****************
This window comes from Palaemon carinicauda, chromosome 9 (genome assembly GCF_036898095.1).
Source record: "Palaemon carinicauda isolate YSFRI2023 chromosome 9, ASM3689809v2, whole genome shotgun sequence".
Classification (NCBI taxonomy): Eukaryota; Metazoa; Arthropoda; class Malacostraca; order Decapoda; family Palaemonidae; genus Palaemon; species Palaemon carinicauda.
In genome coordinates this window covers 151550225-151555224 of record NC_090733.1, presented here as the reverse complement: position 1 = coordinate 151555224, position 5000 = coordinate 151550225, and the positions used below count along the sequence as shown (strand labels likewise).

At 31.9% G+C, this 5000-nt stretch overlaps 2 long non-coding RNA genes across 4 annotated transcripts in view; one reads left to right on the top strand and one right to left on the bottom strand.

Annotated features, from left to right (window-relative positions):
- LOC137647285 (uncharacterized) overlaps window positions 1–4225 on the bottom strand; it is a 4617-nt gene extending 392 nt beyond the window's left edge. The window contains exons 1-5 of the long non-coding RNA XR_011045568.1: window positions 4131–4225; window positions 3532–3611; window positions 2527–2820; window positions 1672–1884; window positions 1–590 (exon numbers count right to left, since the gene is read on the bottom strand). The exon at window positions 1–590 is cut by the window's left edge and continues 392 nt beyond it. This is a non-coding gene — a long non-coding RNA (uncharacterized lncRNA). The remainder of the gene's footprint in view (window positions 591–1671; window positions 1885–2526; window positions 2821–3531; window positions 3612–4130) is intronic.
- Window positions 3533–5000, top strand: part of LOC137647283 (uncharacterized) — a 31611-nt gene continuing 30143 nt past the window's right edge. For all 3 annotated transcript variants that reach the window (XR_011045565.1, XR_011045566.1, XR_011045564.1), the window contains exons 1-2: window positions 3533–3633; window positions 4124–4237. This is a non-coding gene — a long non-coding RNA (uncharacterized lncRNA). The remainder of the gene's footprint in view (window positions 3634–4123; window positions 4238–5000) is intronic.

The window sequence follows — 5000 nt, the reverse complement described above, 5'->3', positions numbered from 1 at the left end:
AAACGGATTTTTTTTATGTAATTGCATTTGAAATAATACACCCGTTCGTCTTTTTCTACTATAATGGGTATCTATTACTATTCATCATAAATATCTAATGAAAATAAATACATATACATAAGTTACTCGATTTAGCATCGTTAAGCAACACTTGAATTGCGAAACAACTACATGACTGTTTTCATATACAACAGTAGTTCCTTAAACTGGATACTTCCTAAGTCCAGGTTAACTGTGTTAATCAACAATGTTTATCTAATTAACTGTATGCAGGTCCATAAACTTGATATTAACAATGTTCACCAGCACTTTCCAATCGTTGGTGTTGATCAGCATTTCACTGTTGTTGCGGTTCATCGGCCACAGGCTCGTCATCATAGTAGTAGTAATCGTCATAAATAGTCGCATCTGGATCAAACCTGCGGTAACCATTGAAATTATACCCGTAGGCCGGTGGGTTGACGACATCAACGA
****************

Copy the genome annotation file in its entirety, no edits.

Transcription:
This window comes from Palaemon carinicauda, chromosome 9 (genome assembly GCF_036898095.1).
Source record: "Palaemon carinicauda isolate YSFRI2023 chromosome 9, ASM3689809v2, whole genome shotgun sequence".
Classification (NCBI taxonomy): Eukaryota; Metazoa; Arthropoda; class Malacostraca; order Decapoda; family Palaemonidae; genus Palaemon; species Palaemon carinicauda.
In genome coordinates this window covers 151550225-151555224 of record NC_090733.1, presented here as the reverse complement: position 1 = coordinate 151555224, position 5000 = coordinate 151550225, and the positions used below count along the sequence as shown (strand labels likewise).

At 31.9% G+C, this 5000-nt stretch overlaps 2 long non-coding RNA genes across 4 annotated transcripts in view; one reads left to right on the top strand and one right to left on the bottom strand.

Annotated features, from left to right (window-relative positions):
- LOC137647285 (uncharacterized) overlaps window positions 1–4225 on the bottom strand; it is a 4617-nt gene extending 392 nt beyond the window's left edge. The window contains exons 1-5 of the long non-coding RNA XR_011045568.1: window positions 4131–4225; window positions 3532–3611; window positions 2527–2820; window positions 1672–1884; window positions 1–590 (exon numbers count right to left, since the gene is read on the bottom strand). The exon at window positions 1–590 is cut by the window's left edge and continues 392 nt beyond it. This is a non-coding gene — a long non-coding RNA (uncharacterized lncRNA). The remainder of the gene's footprint in view (window positions 591–1671; window positions 1885–2526; window positions 2821–3531; window positions 3612–4130) is intronic.
- Window positions 3533–5000, top strand: part of LOC137647283 (uncharacterized) — a 31611-nt gene continuing 30143 nt past the window's right edge. For all 3 annotated transcript variants that reach the window (XR_011045565.1, XR_011045566.1, XR_011045564.1), the window contains exons 1-2: window positions 3533–3633; window positions 4124–4237. This is a non-coding gene — a long non-coding RNA (uncharacterized lncRNA). The remainder of the gene's footprint in view (window positions 3634–4123; window positions 4238–5000) is intronic.

The window sequence follows — 5000 nt, the reverse complement described above, 5'->3', positions numbered from 1 at the left end:
AAACGGATTTTTTTTATGTAATTGCATTTGAAATAATACACCCGTTCGTCTTTTTCTACTATAATGGGTATCTATTACTATTCATCATAAATATCTAATGAAAATAAATACATATACATAAGTTACTCGATTTAGCATCGTTAAGCAACACTTGAATTGCGAAACAACTACATGACTGTTTTCATATACAACAGTAGTTCCTTAAACTGGATACTTCCTAAGTCCAGGTTAACTGTGTTAATCAACAATGTTTATCTAATTAACTGTATGCAGGTCCATAAACTTGATATTAACAATGTTCACCAGCACTTTCCAATCGTTGGTGTTGATCAGCATTTCACTGTTGTTGCGGTTCATCGGCCACAGGCTCGTCATCATAGTAGTAGTAATCGTCATAAATAGTCGCATCTGGATCAAACCTGCGGTAACCATTGAAATTATACCCGTAGGCCGGTGGGTTGACGACATCAACGA